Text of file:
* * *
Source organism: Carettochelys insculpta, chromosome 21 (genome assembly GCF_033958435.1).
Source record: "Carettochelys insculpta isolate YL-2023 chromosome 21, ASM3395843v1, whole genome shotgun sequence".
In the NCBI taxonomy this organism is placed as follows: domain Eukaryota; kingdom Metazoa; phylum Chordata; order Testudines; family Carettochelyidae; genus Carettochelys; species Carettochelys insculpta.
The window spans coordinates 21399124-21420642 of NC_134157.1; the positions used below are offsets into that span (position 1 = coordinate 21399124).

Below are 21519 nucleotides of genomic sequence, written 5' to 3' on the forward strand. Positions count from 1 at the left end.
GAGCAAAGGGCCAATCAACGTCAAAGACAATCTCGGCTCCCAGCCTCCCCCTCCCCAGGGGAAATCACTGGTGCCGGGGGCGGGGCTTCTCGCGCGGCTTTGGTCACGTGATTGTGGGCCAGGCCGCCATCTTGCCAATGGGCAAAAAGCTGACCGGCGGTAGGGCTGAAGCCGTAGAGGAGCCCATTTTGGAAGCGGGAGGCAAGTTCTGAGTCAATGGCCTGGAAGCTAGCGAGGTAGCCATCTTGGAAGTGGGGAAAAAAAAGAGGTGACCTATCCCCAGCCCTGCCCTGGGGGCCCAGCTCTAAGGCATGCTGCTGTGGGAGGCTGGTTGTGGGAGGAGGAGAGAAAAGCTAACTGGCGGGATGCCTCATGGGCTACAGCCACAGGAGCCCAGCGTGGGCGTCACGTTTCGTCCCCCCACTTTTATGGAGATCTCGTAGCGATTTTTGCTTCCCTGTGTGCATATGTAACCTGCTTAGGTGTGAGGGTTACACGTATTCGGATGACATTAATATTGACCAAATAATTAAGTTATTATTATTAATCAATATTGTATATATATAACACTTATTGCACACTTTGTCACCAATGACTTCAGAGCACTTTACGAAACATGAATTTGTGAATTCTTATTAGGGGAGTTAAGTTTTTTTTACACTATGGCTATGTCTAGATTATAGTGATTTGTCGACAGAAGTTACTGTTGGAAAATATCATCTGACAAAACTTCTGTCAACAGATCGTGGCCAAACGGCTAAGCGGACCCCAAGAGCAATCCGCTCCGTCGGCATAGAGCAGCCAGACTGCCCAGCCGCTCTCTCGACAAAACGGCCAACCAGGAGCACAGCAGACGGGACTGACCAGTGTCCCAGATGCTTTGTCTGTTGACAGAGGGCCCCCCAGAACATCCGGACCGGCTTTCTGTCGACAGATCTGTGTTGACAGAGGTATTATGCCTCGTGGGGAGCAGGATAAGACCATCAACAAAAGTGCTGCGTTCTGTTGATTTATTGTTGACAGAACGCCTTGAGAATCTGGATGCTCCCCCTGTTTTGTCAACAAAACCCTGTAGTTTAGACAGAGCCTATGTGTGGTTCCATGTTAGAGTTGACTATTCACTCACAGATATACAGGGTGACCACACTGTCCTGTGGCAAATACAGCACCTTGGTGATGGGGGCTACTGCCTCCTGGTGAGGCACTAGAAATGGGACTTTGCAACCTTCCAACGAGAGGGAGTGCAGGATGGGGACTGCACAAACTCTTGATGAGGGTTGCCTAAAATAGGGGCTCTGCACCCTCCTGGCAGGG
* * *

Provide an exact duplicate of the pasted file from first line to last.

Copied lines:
Source organism: Carettochelys insculpta, chromosome 21 (genome assembly GCF_033958435.1).
Source record: "Carettochelys insculpta isolate YL-2023 chromosome 21, ASM3395843v1, whole genome shotgun sequence".
In the NCBI taxonomy this organism is placed as follows: domain Eukaryota; kingdom Metazoa; phylum Chordata; order Testudines; family Carettochelyidae; genus Carettochelys; species Carettochelys insculpta.
The window spans coordinates 21399124-21420642 of NC_134157.1; the positions used below are offsets into that span (position 1 = coordinate 21399124).

Below are 21519 nucleotides of genomic sequence, written 5' to 3' on the forward strand. Positions count from 1 at the left end.
GAGCAAAGGGCCAATCAACGTCAAAGACAATCTCGGCTCCCAGCCTCCCCCTCCCCAGGGGAAATCACTGGTGCCGGGGGCGGGGCTTCTCGCGCGGCTTTGGTCACGTGATTGTGGGCCAGGCCGCCATCTTGCCAATGGGCAAAAAGCTGACCGGCGGTAGGGCTGAAGCCGTAGAGGAGCCCATTTTGGAAGCGGGAGGCAAGTTCTGAGTCAATGGCCTGGAAGCTAGCGAGGTAGCCATCTTGGAAGTGGGGAAAAAAAAGAGGTGACCTATCCCCAGCCCTGCCCTGGGGGCCCAGCTCTAAGGCATGCTGCTGTGGGAGGCTGGTTGTGGGAGGAGGAGAGAAAAGCTAACTGGCGGGATGCCTCATGGGCTACAGCCACAGGAGCCCAGCGTGGGCGTCACGTTTCGTCCCCCCACTTTTATGGAGATCTCGTAGCGATTTTTGCTTCCCTGTGTGCATATGTAACCTGCTTAGGTGTGAGGGTTACACGTATTCGGATGACATTAATATTGACCAAATAATTAAGTTATTATTATTAATCAATATTGTATATATATAACACTTATTGCACACTTTGTCACCAATGACTTCAGAGCACTTTACGAAACATGAATTTGTGAATTCTTATTAGGGGAGTTAAGTTTTTTTTACACTATGGCTATGTCTAGATTATAGTGATTTGTCGACAGAAGTTACTGTTGGAAAATATCATCTGACAAAACTTCTGTCAACAGATCGTGGCCAAACGGCTAAGCGGACCCCAAGAGCAATCCGCTCCGTCGGCATAGAGCAGCCAGACTGCCCAGCCGCTCTCTCGACAAAACGGCCAACCAGGAGCACAGCAGACGGGACTGACCAGTGTCCCAGATGCTTTGTCTGTTGACAGAGGGCCCCCCAGAACATCCGGACCGGCTTTCTGTCGACAGATCTGTGTTGACAGAGGTATTATGCCTCGTGGGGAGCAGGATAAGACCATCAACAAAAGTGCTGCGTTCTGTTGATTTATTGTTGACAGAACGCCTTGAGAATCTGGATGCTCCCCCTGTTTTGTCAACAAAACCCTGTAGTTTAGACAGAGCCTATGTGTGGTTCCATGTTAGAGTTGACTATTCACTCACAGATATACAGGGTGACCACACTGTCCTGTGGCAAATACAGCACCTTGGTGATGGGGGCTACTGCCTCCTGGTGAGGCACTAGAAATGGGACTTTGCAACCTTCCAACGAGAGGGAGTGCAGGATGGGGACTGCACAAACTCTTGATGAGGGTTGCCTAAAATAGGGGCTCTGCACCCTCCTGGCAGGG